Chippewas of Sarnia Band v. Canada (Attorney General)

Chippewas of Sarnia Band v. Canada (Attorney General)

Chippewas of Sarnia Band v. Canada (Attorney General), 195 D.L.R. (4th) 135, was a decision of the Court of Appeal for Ontario rendered on December 21, 2000. The plaintiff, an aboriginal nation, claimed aboriginal title to a four-square-mile parcel of land in and around the city of Sarnia, Ontario. The Court of Appeal dismissed the claim, upholding the lower court's judgment although with different reasoning. The Chippewas of Sarnia sought leave from the Supreme Court of Canada to appeal the decision, but leave was denied.

The Chippewas of Sarnia Band, legally an Indian Band pursuant to Canada's Indian Act, is now known as Aamjiwnaang First Nation.

The case is notable for two reasons.

First, the aboriginal group was claiming ownership of privately held land. Previous aboriginal title claims, such as in Delgamuukw v. British Columbia, had asserted title to crown land only, but here, the disputed Sarnia lands had been taken from the aboriginal group and then transferred (mostly) to private individuals and corporations. The Chippewas of Sarnia sought an order that the corporations vacate the land and return it to the Chippewas of Sarnia. With respect to land currently occupied by individuals (i.e. houses), the Chippewas did not ask that it be vacated, but instead sought financial compensation from the government.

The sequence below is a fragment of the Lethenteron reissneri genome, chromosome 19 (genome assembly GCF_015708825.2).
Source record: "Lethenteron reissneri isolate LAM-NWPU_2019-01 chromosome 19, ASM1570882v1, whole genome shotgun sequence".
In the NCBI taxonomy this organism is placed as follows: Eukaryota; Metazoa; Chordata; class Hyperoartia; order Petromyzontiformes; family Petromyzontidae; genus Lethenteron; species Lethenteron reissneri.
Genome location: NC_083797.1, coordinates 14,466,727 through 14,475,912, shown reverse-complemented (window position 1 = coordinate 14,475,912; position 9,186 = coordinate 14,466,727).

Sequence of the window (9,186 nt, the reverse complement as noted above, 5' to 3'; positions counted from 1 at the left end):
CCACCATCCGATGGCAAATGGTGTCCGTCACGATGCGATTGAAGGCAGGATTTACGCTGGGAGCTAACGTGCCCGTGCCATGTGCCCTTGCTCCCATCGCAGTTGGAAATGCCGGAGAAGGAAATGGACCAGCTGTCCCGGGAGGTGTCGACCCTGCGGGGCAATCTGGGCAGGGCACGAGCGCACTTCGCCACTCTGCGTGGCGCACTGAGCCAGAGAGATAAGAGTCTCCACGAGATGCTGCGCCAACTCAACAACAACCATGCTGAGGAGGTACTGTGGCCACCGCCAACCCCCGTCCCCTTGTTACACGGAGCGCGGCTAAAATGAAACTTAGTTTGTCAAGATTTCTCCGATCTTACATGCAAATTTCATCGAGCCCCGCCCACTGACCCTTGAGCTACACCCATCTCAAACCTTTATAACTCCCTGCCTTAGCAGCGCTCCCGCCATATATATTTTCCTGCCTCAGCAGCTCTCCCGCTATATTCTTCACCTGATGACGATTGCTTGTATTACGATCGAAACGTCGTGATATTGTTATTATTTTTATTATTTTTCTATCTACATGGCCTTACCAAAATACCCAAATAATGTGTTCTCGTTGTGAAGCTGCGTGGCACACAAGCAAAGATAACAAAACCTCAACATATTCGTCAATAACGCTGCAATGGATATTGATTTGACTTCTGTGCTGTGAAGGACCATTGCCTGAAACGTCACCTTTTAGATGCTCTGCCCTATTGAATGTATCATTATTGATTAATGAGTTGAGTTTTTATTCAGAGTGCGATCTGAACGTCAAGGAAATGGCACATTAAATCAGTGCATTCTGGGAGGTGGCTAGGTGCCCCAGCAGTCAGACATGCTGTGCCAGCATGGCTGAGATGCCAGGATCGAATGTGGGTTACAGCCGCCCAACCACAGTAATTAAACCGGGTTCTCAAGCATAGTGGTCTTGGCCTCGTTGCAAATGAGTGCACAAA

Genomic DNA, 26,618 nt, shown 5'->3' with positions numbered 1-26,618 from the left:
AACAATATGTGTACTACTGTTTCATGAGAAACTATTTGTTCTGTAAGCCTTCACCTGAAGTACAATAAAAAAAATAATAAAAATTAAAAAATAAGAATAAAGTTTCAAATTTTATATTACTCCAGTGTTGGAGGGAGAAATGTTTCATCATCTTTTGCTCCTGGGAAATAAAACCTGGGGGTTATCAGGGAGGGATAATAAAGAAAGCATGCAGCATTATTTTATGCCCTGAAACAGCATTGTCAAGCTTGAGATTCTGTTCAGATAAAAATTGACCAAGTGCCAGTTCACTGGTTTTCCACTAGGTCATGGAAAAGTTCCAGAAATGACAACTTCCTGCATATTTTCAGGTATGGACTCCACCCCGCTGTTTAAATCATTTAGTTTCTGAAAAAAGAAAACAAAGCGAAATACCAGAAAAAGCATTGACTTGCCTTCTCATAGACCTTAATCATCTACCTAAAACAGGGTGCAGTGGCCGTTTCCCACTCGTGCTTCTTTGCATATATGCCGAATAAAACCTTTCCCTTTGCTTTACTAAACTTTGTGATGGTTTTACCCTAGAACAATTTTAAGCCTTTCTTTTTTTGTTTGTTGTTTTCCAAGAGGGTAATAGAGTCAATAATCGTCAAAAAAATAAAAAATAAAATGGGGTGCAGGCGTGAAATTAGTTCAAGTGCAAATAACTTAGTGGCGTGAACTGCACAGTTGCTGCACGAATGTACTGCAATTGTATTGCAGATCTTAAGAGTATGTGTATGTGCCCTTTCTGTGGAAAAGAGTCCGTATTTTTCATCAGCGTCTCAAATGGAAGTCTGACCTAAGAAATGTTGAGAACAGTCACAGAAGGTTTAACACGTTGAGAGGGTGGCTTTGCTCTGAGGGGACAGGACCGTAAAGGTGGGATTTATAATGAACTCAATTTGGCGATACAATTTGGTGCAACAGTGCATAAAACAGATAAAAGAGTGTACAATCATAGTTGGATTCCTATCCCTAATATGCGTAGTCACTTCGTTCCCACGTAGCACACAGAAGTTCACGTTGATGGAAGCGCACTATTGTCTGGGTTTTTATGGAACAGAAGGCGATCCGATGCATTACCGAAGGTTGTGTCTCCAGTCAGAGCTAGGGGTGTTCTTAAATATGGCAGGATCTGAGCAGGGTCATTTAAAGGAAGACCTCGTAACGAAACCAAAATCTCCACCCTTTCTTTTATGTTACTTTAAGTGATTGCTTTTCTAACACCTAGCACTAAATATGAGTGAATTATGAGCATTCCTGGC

Second, the case was certified under the Class Proceedings Act of Ontario for a defendant class. Typically in a class action, it is a plaintiff class that is certified: for example, a large group of individuals who have been wronged by a single corporation, and each individual's claim against the corporation is similar enough that all the claims can be tried together. Here, there was one single plaintiff but many defendants (the putative owners of different sections of the four-square-mile parcel, along with others who had a putative interest to land in the parcel such as mortgagors or others registered pursuant to Ontario's land title system). This demonstrates the flexibility of the Class Proceedings Act.

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